VINCENNES, Ind. — For 34-year-old Nicole Bolding, it should have been a typical lunch hour.
She left her post at First Vincennes Savings Bank, headed to Cantwell Short Stop just a stone’s throw down the street, grabbed a sandwich, a drink and munched away as she filled her car’s tank up with gas.
But that’s where her typical lunch hour stopped.
“I took a bite, tried to swallow and I felt it get stuck,” she said, bringing her hands to her throat as if reliving the terrifying moment. “I was trying to take a breath, but I couldn’t. I tried taking a drink. That didn’t work either.
“I was gasping for air.”
Inside the convenience store, owner Dane Cantwell was chatting away with employees and loyal customers. When Bolding came flying in the door, her hands waving frantically in the air, he knew something had gone horribly wrong.
“We all looked at her, looked at each other, back at her,” Cantwell said of that Friday afternoon late last month. “She was gasping for air. By that point, we knew she needed some kind of attention.
“So I ran out into the lobby and grabbed her.”
As a reserve officer for the Knox County Sheriff’s Department, Cantwell had been trained in the Heimlich maneuver years ago, though he’d never actually had to use it.
But adrenaline took over when he saw Bolding’s face begin to turn blue. It took a half-dozen attempts, but soon, the food dislodged and color returned to Bolding’s face.
“It was one of the scariest things I’ve ever experienced,” Bolding said. “I kept thinking, ‘I’m going to die. I’m going to die.'”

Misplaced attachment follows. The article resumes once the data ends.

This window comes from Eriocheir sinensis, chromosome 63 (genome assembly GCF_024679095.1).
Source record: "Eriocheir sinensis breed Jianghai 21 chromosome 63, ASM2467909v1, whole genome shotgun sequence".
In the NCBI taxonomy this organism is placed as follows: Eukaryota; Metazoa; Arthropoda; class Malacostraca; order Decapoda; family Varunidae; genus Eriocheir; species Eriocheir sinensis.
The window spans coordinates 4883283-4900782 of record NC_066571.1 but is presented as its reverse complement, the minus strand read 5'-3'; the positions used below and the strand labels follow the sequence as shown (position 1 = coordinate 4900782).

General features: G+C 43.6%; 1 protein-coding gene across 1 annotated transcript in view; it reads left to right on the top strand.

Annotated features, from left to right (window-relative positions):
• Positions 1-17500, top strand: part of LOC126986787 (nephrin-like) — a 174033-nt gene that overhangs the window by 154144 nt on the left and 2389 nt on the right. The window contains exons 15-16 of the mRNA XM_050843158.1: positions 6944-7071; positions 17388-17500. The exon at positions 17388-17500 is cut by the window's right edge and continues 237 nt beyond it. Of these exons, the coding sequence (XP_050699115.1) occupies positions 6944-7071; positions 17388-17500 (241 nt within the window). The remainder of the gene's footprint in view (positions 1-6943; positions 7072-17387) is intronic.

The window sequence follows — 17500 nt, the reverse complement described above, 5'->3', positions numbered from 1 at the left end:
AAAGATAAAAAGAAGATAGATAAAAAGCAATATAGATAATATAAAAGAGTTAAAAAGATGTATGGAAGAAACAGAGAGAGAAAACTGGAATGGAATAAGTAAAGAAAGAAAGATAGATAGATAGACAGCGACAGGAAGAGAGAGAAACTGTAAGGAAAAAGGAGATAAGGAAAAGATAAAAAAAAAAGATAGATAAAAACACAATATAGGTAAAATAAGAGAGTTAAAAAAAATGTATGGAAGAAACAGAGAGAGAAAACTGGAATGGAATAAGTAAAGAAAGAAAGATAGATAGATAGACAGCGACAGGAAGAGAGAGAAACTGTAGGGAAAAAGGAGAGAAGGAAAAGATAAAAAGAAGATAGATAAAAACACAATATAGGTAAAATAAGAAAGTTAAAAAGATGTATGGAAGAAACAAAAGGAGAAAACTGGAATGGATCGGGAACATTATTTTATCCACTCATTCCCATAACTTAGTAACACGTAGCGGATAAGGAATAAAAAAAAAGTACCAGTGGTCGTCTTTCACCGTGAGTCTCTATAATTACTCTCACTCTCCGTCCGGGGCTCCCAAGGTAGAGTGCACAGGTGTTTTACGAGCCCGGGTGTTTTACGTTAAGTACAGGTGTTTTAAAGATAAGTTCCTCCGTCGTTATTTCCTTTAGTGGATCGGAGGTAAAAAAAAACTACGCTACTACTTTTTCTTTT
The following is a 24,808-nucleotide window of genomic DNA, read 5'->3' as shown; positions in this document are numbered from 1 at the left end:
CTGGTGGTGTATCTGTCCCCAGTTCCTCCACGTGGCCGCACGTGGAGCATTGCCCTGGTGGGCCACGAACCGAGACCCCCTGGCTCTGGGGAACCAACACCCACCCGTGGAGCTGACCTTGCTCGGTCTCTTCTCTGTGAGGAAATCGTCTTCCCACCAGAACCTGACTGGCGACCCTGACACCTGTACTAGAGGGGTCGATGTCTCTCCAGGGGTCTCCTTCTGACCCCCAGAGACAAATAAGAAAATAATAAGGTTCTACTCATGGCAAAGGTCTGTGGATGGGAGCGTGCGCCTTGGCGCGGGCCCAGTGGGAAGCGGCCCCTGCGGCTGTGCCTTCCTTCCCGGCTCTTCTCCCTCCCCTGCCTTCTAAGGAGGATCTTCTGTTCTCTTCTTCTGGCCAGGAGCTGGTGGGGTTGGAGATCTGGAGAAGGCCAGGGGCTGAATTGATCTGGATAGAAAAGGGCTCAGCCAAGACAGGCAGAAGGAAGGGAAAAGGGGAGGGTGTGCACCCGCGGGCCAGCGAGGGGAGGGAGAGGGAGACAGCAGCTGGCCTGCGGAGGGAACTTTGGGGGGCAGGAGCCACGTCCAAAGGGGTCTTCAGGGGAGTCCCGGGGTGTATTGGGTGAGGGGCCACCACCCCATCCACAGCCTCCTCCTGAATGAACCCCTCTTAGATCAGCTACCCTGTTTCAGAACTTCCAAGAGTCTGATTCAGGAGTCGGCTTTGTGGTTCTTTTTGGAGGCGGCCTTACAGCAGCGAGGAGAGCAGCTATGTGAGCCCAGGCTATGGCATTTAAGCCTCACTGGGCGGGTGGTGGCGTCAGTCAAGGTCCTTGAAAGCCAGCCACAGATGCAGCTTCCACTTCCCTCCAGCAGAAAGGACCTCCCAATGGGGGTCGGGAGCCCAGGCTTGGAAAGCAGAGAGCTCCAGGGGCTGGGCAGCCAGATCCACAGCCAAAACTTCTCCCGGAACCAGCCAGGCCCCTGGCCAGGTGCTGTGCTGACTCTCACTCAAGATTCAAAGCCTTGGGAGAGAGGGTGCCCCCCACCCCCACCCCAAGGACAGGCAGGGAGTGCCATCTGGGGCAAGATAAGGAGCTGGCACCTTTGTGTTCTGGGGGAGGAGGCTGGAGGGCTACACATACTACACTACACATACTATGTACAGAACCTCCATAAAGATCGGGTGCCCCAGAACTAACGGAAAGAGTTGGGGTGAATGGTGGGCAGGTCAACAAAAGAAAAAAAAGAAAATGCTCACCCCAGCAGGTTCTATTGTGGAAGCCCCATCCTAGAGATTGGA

“We were all scared and shaking,” Cantwell said.
And while he never set out to save a life that day, he will forever be a hero to Bolding, someone who jumped in to help when she found herself at her most venerable.
For that, she will forever be eternally grateful.
“He was right there, and he didn’t hesitate at all,” Bolding said, her eyes moist with gratitude. “He saved my life. And who knows if anyone else here that day would have been able to do that.
“I’ve said, ‘Thank you.’ I could say it a million times, and it would never be enough.”
But for Cantwell, it’s simple.
“It’s our duty as human beings,” he said with a shrug of his shoulders. “Aren’t we all here to help our fellow man?
“We hope and we pray that someone will be there for us when we need it,” Cantwell said. “And when we can be there for someone else, by golly, we should do it.”
Source: Vincennes Sun-Commercial
Information from: Vincennes Sun-Commercial, http://www.vincennes.com
This is an Indiana Exchange story shared by the Vincennes Sun-Commercial.